Nonito Donaire did it again, making more history in his legendary career, as he stopped Nordine Oubaali in the fourth round to win the WBC bantamweight title, becoming at 38 the oldest major bantamweight champion in boxing history.
Donaire (41-6, 27 KO) felt Oubaali out for the first round, with Oubaali darting in and out, displaying some energy, maybe looking to see if he could get Donaire to bite on something.
But Donaire stayed composed, and by the second round was finding a home for his counter right hand, which has become a bigger weapon as he’s aged into his career. Then in the third, he found Oubaali (17-1, 12 KO) with his real trademark, the counter left hook, and put the Frenchman on the canvas for the first time.
A second knockdown came very late in the third round, which may have been a punch that landed just after the bell, but was definitely not an intentionally late shot. Referee Jack Reiss counted it as a knockdown, and gave Oubaali, 34, every chance he could to recover and show he could continue into the fourth round. Oubaali, frankly, didn’t know where he was at that point, but he did get up and responded well enough for the referee.
Donaire found him again, and ended things at 1:52 of the fourth round, catching him with a series of shots that ended on another left hand. Reiss had seen enough then, and Donaire had once again proven just how great he really is.
“I believe that it matters not what your age is, it matters how you are mentally, how strong you are mentally,” Donaire said. “What I learned from (a 2019 loss to Naoya) Inoue is I’m back. I knew I could compete with him, and I was not fighting, I was learning. I’m ready for the next one!”
And yes, Donaire absolutely wants a rematch with Naoya Inoue.
“That’s what I wanted to win this fight, because that’s my next goal,” he said. “The only thing I haven’t done in boxing is become undisputed, and the next phase is getting the rematch.”
Subriel Matias RTD-8 Batyr Jukembayev
A good fight, not quite a StubHub War of great legend, but a StubHub Battle of some note at the very least.
Matias (17-1, 17 KO) has definitely fully bounced back from his upset loss to Petros Ananyan in Feb. 2020, with this his second straight rather dominant performance, following an October win over Malik Hawkins.
Kazakhstan’s Jukembayev (18-1, 14 KO) had never fought outside of Quebec as a pro, and while supposedly the Kazakh Olympic coach said he was as good as Gennadiy Golovkin, he’s, y’know, not. That’s not in itself a huge slam or anything, there aren’t many fighters as good as GGG, and you don’t really make it to age 30 with 18 pro fights all in Quebec if you are, let’s put it that way.
But he’s a good fighter, it’s just that Matias was better here and gave him a lousy style matchup. Jukembayev started well, but while he can punch, he couldn’t dent the Puerto Rican, who is extremely tough and takes a great shot, and also throws back constantly, almost always in combination, and he kept getting to Jukembayev more than Jukembayev could get to him. Jukembayev also seemed to basically have one approach, and once that didn’t work so well anymore, he never quite got back into it.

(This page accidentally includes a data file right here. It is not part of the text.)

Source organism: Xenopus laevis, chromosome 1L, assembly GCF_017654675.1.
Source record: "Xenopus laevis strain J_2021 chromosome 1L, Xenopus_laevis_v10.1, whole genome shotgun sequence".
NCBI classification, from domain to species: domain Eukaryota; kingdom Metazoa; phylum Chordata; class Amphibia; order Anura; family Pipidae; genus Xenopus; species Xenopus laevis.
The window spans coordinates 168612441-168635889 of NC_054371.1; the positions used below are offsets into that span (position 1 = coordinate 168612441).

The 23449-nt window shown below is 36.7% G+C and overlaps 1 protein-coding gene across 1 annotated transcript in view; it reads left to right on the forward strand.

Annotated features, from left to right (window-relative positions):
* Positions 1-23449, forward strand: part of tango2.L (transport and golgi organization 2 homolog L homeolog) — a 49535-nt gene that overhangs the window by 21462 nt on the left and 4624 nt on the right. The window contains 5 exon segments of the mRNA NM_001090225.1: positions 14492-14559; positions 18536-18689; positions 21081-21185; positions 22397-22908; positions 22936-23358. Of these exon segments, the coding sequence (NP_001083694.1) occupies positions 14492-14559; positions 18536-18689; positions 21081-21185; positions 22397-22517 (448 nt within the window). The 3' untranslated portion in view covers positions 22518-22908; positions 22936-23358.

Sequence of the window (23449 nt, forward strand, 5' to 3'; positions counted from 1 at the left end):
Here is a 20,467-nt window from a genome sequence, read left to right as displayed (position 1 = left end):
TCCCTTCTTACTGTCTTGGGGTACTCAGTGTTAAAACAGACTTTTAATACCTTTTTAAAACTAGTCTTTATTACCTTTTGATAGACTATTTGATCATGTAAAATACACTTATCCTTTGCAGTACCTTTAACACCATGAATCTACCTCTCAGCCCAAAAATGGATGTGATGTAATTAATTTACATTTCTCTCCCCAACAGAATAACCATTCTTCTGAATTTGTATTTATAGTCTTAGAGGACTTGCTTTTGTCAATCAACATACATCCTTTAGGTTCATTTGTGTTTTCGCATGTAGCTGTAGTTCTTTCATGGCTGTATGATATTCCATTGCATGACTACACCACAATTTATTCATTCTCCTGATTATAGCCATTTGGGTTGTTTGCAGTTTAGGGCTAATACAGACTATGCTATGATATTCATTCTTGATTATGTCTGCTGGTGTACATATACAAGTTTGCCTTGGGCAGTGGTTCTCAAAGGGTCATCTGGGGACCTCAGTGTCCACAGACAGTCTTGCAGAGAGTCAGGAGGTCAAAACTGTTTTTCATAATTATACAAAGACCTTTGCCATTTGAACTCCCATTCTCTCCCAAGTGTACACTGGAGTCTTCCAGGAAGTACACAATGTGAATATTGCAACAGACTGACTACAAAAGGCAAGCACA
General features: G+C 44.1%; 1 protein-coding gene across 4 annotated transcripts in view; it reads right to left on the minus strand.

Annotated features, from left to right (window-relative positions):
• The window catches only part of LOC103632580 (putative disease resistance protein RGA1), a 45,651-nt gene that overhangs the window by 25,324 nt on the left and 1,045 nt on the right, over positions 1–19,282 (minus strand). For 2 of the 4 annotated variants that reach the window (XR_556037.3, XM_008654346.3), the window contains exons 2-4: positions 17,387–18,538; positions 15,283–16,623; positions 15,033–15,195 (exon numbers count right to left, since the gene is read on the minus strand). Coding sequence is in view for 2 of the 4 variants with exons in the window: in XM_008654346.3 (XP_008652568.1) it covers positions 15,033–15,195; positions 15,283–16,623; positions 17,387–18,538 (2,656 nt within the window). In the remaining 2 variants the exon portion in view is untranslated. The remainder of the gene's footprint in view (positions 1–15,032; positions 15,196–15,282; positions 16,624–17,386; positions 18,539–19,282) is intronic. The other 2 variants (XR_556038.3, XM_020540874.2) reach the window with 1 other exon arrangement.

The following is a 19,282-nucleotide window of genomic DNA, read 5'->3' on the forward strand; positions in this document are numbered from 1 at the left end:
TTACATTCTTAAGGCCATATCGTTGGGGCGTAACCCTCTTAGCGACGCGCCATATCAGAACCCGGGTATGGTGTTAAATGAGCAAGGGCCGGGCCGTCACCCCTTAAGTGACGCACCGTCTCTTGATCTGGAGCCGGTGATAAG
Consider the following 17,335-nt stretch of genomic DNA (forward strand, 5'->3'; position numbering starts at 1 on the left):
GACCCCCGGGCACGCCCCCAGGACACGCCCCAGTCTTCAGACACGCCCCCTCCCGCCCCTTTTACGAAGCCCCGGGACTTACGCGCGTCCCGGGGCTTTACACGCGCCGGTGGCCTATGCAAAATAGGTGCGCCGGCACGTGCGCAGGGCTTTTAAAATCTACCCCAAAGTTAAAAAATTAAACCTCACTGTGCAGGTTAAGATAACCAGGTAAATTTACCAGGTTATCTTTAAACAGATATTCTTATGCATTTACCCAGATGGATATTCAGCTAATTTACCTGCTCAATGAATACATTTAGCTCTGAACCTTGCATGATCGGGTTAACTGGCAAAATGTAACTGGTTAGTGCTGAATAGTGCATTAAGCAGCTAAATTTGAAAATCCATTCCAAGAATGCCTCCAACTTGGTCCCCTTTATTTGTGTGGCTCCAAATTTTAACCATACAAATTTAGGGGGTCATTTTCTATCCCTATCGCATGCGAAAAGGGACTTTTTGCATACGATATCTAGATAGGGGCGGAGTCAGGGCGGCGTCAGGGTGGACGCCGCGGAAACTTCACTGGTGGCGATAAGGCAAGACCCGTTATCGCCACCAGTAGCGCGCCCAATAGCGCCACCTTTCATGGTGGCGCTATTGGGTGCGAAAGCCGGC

The corner, led by trainer Manny Robles, stopped the fight after the eighth round. Jukembayev had been down in the fourth, and Matias just kept pouring on the pressure, making a mess of Jukembayev’s face. You have to trust a corner and a veteran trainer like Robles in this situation; if they don’t like what they’re seeing, it’s almost surely the smart move to stop it.
Matias can’t be ignored at 140. As much as the 29-year-old is good — and he is good — he has what seems to be a special level of grit and toughness and willingness to battle through a fight’s hard spots. This was an IBF eliminator, so he’ll be in line for a title fight soon enough, however the belts at junior welterweight shake out with Josh Taylor holding everything at the moment. More likely than not, Matias will wind up fighting for a vacant belt at some point, either late this year or early in 2022.
Gary Antuanne Russell RTD-6 Jovanie Santiago
When Jovanie Santiago lost a close, controversial decision to Adrien Broner, the question was whether Santiago turned out to be some hidden gem, or if maybe Broner had slipped that severely.
This fight suggests Broner has slipped that severely. Santiago (14-2-1, 10 KO) tried here, but the 31-year-old Puerto Rican couldn’t do much with Russell (14-0, 14 KO), who actually threw punches unlike Broner, and dominated the fight as a result. Santiago was down in the fourth round and took a beating in the sixth, after which his corner asked if he wanted to continue, and the fight was stopped.
Russell did call out the aforementioned Broner, who will probably say something or other in return, but I wouldn’t expect him to take the fight, or any fight until he needs the money again.
Asked if he thought Broner would actually accept a fight with him, Russell laughed and said, “That’s up to him to decide.”